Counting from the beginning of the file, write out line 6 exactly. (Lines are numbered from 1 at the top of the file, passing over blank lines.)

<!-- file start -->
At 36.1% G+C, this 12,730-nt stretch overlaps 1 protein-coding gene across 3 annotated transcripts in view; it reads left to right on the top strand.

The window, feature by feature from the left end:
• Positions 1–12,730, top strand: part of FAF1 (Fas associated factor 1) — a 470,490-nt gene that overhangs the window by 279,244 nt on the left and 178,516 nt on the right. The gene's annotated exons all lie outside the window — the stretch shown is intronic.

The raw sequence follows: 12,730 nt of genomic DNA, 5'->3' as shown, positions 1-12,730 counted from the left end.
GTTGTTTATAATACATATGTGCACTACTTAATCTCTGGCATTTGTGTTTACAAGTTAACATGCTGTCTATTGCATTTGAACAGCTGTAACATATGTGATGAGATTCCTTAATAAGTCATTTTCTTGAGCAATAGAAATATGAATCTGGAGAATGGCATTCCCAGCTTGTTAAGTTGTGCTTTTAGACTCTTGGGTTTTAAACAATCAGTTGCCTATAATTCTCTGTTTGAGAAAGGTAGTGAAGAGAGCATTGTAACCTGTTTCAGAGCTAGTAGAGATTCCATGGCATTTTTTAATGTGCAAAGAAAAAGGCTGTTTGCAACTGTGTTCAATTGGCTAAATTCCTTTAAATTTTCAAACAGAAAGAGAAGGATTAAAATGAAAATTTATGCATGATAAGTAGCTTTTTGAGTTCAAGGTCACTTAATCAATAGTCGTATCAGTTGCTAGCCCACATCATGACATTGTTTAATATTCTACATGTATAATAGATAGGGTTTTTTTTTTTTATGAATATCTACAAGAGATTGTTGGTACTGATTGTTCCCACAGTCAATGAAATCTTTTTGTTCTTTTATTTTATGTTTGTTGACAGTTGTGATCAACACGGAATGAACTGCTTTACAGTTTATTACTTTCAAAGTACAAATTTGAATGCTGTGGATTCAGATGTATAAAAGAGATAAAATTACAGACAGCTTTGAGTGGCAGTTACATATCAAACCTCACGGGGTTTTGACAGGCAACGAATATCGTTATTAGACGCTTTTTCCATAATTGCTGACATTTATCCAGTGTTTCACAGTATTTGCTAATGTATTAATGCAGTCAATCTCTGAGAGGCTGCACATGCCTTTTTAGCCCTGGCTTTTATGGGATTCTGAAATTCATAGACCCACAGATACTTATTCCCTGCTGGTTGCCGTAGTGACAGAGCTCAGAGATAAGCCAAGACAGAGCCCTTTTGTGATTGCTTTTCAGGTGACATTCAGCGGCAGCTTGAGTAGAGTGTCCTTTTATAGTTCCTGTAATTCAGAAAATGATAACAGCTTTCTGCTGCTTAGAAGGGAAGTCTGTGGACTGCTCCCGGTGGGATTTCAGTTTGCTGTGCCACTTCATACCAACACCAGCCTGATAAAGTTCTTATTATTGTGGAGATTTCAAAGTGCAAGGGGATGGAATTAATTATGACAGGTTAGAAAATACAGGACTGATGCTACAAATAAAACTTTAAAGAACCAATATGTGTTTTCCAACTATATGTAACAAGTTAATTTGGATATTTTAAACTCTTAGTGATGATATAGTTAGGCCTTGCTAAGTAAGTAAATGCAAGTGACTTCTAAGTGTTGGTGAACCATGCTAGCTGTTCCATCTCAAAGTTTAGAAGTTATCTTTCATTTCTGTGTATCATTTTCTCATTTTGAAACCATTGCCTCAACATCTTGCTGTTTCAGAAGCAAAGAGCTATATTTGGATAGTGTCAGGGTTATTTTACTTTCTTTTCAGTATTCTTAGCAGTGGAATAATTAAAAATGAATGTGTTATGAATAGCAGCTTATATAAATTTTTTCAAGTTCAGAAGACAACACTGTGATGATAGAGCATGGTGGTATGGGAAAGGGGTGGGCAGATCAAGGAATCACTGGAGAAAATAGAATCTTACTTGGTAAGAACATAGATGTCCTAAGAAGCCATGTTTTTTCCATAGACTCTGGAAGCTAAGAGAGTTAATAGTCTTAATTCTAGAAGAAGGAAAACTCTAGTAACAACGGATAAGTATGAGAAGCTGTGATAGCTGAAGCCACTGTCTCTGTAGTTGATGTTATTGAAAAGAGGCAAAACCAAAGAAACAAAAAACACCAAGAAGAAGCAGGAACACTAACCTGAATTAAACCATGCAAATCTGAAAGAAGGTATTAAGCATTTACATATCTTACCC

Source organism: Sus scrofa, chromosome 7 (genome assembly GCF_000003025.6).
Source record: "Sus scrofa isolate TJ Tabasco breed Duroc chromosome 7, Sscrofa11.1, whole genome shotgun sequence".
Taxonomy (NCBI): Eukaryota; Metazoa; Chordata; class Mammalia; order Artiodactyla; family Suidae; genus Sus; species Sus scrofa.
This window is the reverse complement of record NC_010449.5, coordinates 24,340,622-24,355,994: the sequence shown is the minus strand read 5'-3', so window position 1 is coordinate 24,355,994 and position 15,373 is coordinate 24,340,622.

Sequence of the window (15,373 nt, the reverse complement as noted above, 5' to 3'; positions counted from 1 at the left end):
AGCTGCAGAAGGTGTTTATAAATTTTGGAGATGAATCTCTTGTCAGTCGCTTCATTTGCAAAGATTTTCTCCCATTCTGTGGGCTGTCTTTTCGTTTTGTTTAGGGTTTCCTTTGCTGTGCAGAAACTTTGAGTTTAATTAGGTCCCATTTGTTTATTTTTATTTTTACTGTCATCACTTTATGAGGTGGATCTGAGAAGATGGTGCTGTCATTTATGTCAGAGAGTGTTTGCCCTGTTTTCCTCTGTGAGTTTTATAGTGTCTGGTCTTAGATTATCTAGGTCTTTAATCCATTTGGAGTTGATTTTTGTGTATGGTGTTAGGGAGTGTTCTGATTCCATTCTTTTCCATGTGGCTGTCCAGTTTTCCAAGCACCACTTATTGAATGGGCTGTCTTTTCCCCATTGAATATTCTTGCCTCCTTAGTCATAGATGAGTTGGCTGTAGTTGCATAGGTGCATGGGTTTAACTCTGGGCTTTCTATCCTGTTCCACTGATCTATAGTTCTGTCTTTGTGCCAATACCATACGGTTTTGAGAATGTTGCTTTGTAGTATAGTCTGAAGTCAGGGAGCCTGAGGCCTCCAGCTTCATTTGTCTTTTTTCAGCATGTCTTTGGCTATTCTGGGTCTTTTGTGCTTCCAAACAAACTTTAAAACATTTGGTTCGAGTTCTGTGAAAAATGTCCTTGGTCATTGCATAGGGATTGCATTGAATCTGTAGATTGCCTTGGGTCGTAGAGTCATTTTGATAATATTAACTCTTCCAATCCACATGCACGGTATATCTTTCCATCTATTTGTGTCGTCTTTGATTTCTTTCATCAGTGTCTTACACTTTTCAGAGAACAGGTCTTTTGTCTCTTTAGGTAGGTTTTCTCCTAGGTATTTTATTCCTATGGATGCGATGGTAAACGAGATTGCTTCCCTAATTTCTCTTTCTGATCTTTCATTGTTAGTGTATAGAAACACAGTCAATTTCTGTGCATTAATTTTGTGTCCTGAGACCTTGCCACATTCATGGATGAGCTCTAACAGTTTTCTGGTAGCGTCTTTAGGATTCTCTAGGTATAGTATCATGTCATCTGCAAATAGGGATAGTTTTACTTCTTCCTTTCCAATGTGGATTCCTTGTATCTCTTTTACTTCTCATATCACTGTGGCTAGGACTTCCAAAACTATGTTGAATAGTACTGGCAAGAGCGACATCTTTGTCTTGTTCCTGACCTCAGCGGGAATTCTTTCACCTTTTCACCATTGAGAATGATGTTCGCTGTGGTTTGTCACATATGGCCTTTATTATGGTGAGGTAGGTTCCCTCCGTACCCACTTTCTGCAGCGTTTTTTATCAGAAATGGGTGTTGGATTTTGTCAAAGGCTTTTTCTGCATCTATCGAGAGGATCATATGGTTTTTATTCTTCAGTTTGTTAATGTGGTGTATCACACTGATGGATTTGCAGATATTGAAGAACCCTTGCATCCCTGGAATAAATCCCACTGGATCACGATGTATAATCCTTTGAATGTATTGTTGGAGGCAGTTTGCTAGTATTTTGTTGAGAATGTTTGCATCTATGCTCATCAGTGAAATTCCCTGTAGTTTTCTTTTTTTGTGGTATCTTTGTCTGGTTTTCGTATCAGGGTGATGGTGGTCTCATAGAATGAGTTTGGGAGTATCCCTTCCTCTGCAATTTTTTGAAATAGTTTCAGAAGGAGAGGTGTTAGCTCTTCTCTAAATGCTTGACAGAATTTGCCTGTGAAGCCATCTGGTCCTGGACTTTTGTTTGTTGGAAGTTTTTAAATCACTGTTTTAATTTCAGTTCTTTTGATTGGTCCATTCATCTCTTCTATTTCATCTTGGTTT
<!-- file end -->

Source organism: Sus scrofa, chromosome 7 (genome assembly GCF_000003025.6).